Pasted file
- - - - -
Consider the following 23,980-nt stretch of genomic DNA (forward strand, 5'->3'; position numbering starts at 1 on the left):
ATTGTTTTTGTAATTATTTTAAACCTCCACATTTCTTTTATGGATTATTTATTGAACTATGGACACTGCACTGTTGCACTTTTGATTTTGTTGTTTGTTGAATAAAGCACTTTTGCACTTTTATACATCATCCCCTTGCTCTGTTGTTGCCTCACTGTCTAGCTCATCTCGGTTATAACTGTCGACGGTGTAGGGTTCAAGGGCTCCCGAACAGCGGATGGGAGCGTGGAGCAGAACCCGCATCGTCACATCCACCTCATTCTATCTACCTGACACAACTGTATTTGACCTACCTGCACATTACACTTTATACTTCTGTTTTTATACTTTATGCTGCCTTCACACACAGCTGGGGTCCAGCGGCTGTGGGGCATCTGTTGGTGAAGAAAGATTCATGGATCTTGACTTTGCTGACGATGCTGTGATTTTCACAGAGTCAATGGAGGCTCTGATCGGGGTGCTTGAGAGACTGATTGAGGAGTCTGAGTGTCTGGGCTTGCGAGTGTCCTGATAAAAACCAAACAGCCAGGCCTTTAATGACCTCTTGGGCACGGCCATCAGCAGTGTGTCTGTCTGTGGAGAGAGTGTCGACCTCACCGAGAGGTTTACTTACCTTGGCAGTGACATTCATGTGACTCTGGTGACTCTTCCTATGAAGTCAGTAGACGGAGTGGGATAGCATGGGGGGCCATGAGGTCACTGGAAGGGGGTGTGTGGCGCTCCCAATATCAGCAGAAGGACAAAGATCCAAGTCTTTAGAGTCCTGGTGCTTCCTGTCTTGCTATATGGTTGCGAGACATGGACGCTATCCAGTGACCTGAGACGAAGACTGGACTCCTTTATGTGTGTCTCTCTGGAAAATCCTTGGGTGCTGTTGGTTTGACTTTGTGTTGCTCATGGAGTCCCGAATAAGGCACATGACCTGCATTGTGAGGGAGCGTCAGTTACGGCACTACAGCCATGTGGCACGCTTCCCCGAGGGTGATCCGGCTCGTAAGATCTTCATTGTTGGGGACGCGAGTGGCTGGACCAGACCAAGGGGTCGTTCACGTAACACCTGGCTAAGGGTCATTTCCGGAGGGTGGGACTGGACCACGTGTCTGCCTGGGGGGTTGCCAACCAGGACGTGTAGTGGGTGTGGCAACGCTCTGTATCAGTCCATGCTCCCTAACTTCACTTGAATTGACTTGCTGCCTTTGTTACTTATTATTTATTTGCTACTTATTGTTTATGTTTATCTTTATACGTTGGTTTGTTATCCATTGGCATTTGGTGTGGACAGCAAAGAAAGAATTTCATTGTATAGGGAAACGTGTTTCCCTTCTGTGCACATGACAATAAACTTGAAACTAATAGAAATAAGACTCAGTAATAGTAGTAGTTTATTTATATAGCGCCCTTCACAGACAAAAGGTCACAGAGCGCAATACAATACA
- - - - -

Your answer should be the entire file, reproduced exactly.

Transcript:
Consider the following 23,980-nt stretch of genomic DNA (forward strand, 5'->3'; position numbering starts at 1 on the left):
ATTGTTTTTGTAATTATTTTAAACCTCCACATTTCTTTTATGGATTATTTATTGAACTATGGACACTGCACTGTTGCACTTTTGATTTTGTTGTTTGTTGAATAAAGCACTTTTGCACTTTTATACATCATCCCCTTGCTCTGTTGTTGCCTCACTGTCTAGCTCATCTCGGTTATAACTGTCGACGGTGTAGGGTTCAAGGGCTCCCGAACAGCGGATGGGAGCGTGGAGCAGAACCCGCATCGTCACATCCACCTCATTCTATCTACCTGACACAACTGTATTTGACCTACCTGCACATTACACTTTATACTTCTGTTTTTATACTTTATGCTGCCTTCACACACAGCTGGGGTCCAGCGGCTGTGGGGCATCTGTTGGTGAAGAAAGATTCATGGATCTTGACTTTGCTGACGATGCTGTGATTTTCACAGAGTCAATGGAGGCTCTGATCGGGGTGCTTGAGAGACTGATTGAGGAGTCTGAGTGTCTGGGCTTGCGAGTGTCCTGATAAAAACCAAACAGCCAGGCCTTTAATGACCTCTTGGGCACGGCCATCAGCAGTGTGTCTGTCTGTGGAGAGAGTGTCGACCTCACCGAGAGGTTTACTTACCTTGGCAGTGACATTCATGTGACTCTGGTGACTCTTCCTATGAAGTCAGTAGACGGAGTGGGATAGCATGGGGGGCCATGAGGTCACTGGAAGGGGGTGTGTGGCGCTCCCAATATCAGCAGAAGGACAAAGATCCAAGTCTTTAGAGTCCTGGTGCTTCCTGTCTTGCTATATGGTTGCGAGACATGGACGCTATCCAGTGACCTGAGACGAAGACTGGACTCCTTTATGTGTGTCTCTCTGGAAAATCCTTGGGTGCTGTTGGTTTGACTTTGTGTTGCTCATGGAGTCCCGAATAAGGCACATGACCTGCATTGTGAGGGAGCGTCAGTTACGGCACTACAGCCATGTGGCACGCTTCCCCGAGGGTGATCCGGCTCGTAAGATCTTCATTGTTGGGGACGCGAGTGGCTGGACCAGACCAAGGGGTCGTTCACGTAACACCTGGCTAAGGGTCATTTCCGGAGGGTGGGACTGGACCACGTGTCTGCCTGGGGGGTTGCCAACCAGGACGTGTAGTGGGTGTGGCAACGCTCTGTATCAGTCCATGCTCCCTAACTTCACTTGAATTGACTTGCTGCCTTTGTTACTTATTATTTATTTGCTACTTATTGTTTATGTTTATCTTTATACGTTGGTTTGTTATCCATTGGCATTTGGTGTGGACAGCAAAGAAAGAATTTCATTGTATAGGGAAACGTGTTTCCCTTCTGTGCACATGACAATAAACTTGAAACTAATAGAAATAAGACTCAGTAATAGTAGTAGTTTATTTATATAGCGCCCTTCACAGACAAAAGGTCACAGAGCGCAATACAATACA